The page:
Beneath our radiant Southern Cross,
We’ll toil with hearts and hands
To make this Commonwealth of ours
Renowned of all the lands.
For those who’ve come across the seas,
We’ve boundless plains to share.
With courage let us all combine
To advance Australia fair.
(Our National Anthem, Verse 2)
The nature of politics these past few years, especially that practiced by the two main parties, reminds one of a bitter marriage struggle – one destined for the courts. So consumed have ‘mum’ and ‘dad’ been by their anger, by their need for revenge, and by their need to win at all costs, they’ve forgotten the ‘children’.
This toxic process, and breakdown of civility, leaves little room for those who cannot compete. So the children get pushed aside as the bickering gets louder, as pettiness replaces depth, and as power and fear leave love and compassion in their wake.
This appears particularly pertinent in regard to those seeking asylum – especially children. Too often their voices are drowned-out by the self-centered tantrums and fear-mongering of our political parents.
Such leadership is disappointing because it undermines sensible and reasoned public discourse. We become wedged by emotive opposites: It’s left versus right, bleeding hearts v cold hearts, queue-jumpers versus the desperate, “stop the boats” v ”let them come”.
Beneath this canopy of emotion and fear, people tend to become more tribal than usual – more susceptible to propaganda as well. Thus, when we are told that our borders and lifestyle are threatened; our natural response is to build a wall to keep the ‘enemy’ out. Before we know it, we find ourselves living in a sort of gated community: one that covets security, prosperity and the status quo. And anyone who threatens this way of life, “this tribe of mine”, is either refused entry or banished.
There was a Lucky Country that enjoyed freedom and prosperity, and lived in luxury every day. At its doorstep arrived a fearful beggar; hungry and frightened after a long journey; covered with sores, and longing to eat what fell from the Lucky Country’s table. Even the dogs came and licked his sores.
The time came when the beggar died and the angels carried him to Abraham’s side. The Lucky Country also lost its life and was buried.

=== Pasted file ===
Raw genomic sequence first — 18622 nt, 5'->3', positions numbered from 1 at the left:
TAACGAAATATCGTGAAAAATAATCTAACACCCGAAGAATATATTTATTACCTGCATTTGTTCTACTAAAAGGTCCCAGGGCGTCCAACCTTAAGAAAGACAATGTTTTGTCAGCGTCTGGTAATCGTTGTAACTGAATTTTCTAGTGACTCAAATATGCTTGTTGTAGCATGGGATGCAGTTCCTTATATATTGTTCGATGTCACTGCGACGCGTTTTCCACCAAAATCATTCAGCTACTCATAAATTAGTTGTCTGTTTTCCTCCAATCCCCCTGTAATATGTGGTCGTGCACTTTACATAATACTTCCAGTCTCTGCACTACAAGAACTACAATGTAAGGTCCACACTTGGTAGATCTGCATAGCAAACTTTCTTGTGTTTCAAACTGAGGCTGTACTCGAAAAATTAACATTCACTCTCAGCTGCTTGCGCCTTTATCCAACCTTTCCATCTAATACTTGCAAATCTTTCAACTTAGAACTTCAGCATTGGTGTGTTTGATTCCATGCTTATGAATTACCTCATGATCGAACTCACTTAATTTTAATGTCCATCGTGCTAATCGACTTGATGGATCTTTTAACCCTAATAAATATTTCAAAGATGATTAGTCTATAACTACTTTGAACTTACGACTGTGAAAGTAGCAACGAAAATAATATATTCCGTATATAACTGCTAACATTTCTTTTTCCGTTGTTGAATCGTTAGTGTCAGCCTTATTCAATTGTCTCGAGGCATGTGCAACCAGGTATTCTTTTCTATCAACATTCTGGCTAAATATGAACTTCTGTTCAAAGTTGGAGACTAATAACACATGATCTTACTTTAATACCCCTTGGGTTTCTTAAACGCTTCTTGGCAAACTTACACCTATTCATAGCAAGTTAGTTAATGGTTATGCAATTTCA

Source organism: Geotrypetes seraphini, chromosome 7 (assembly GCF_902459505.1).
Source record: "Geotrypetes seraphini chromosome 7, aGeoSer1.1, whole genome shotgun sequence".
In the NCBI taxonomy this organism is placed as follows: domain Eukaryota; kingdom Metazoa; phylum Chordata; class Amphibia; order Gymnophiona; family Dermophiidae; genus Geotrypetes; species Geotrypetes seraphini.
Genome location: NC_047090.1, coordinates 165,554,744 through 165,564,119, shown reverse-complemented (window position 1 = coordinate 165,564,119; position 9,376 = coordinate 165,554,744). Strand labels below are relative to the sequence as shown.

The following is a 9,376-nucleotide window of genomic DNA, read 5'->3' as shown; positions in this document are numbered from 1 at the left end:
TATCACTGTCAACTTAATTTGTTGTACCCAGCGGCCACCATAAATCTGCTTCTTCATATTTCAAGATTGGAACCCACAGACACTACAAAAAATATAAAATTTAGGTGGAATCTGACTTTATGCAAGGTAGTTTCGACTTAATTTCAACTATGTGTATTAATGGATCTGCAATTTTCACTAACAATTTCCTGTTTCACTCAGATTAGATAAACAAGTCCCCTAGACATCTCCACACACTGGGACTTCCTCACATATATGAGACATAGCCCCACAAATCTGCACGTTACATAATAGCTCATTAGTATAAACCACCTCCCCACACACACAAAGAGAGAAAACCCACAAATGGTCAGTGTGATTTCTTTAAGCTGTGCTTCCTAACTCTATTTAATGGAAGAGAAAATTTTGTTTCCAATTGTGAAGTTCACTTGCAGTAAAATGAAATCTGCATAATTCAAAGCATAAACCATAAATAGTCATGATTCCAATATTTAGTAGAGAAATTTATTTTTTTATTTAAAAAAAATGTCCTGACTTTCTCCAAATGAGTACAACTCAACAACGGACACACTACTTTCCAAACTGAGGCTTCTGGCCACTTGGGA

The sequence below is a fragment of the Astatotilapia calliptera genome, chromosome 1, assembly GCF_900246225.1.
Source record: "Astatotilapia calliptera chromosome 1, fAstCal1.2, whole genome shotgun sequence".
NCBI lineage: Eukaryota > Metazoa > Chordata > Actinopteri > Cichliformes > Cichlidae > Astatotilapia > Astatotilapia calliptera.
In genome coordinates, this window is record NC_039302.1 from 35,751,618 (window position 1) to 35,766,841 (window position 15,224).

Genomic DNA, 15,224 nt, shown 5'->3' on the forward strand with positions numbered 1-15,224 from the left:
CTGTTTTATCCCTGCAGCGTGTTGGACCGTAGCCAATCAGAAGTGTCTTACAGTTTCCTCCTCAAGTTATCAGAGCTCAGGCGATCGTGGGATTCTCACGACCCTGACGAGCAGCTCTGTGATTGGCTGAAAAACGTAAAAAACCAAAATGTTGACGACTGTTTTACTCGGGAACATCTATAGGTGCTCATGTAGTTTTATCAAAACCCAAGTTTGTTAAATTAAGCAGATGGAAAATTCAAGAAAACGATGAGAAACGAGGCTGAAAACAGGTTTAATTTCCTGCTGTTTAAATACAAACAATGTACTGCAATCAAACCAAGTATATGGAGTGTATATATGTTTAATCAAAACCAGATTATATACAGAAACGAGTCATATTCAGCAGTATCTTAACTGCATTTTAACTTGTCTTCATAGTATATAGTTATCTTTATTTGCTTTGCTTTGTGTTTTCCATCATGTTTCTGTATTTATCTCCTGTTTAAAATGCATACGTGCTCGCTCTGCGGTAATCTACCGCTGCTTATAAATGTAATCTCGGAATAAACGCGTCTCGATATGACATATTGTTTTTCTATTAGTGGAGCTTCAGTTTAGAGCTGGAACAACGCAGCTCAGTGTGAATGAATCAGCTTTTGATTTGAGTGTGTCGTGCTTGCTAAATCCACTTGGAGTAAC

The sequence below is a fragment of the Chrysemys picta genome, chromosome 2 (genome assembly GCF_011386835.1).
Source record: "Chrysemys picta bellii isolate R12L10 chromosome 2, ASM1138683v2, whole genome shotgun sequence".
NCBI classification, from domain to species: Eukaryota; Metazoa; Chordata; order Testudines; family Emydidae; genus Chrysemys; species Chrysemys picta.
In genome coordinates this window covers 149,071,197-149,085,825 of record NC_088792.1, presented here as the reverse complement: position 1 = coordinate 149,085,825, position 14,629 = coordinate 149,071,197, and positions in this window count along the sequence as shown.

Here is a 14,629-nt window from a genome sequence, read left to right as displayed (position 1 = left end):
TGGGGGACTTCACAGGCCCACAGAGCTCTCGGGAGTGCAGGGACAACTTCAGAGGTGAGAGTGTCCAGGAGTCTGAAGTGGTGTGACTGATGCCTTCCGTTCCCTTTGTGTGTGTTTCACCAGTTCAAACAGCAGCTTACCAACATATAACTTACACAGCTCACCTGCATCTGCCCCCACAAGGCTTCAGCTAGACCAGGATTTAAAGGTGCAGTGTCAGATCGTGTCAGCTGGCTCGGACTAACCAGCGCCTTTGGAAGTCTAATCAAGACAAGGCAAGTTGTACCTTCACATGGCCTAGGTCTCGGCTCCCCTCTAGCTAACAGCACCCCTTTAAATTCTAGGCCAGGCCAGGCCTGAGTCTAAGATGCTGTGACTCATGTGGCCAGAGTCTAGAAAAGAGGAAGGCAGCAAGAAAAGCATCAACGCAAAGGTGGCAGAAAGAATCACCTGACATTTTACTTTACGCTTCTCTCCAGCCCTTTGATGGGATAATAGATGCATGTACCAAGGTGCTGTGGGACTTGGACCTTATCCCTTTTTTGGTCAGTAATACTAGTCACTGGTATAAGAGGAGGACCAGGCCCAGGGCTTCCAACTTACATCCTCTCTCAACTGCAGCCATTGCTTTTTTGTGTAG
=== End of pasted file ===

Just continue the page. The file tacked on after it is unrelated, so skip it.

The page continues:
In its torment, it looked up and saw Abraham far away with the beggar by his side. The Lucky Country called out to Abraham, ‘Father, have pity on me and send the beggar to dip the tip of his finger in water and cool my tongue, because I am in agony in this torment.’
But Abraham replied, ‘Remember, in your lifetime you received many good things: freedom, prosperity, comfort; while this poor beggar received bad things: political oppression, poverty, abandonment. Now he is comforted here and you are in agony.
‘And besides all this, between us and you a great chasm has been set in place, so that those who want to go from here to you cannot, nor can anyone cross over from there to us.’
The Lucky Country answered, ‘Then I beg you, Abraham, send the beggar to my family, for I have 22 million brothers and sisters. Let him warn them, so that they will not also come to this place of torment.’
Abraham replied, ‘They hear the stories, they hear the cries, they even hear the Word; let them listen to these.’
‘No, father Abraham,’ said the Lucky Country, ‘but if someone from the dead goes to them, they will change their minds and hearts.’
Abraham said to the Lucky Country, ‘If they do not listen to all that is before them, they will not be convinced even if their Christ, who has Risen from the dead, speaks to them.’
(Adapted from Luke 16:19-31)
Of course, as a nation, we cannot simply say, “Everyone welcome, no matter what.” We do need an orderly migration process. We do have a moral responsibility to bankrupt the people-smuggling trade. We do need to make some tough calls. But we also need to ensure that the response to the ‘Lazaruses’ at our feet is not shaped by silly slogans and a kind of small-minded nationalism.
And, while some have tried, none of us is in a position to take the moral high ground either. This is too complex an issue to be hijacked by the self-righteous.
We are mostly a generous nation. We are mostly a fair nation. We are a Lucky nation. It behoves us, then, to reflect deeply, and humbly, about our obligations to the ‘beggars’ at our feet.
It prompts the question: Can I forgo a little personal comfort in order to comfort someone else?
Fr Peter Day is the Parish Priest, Corpus Christi, Archdiocese of Canberra and Goulburn.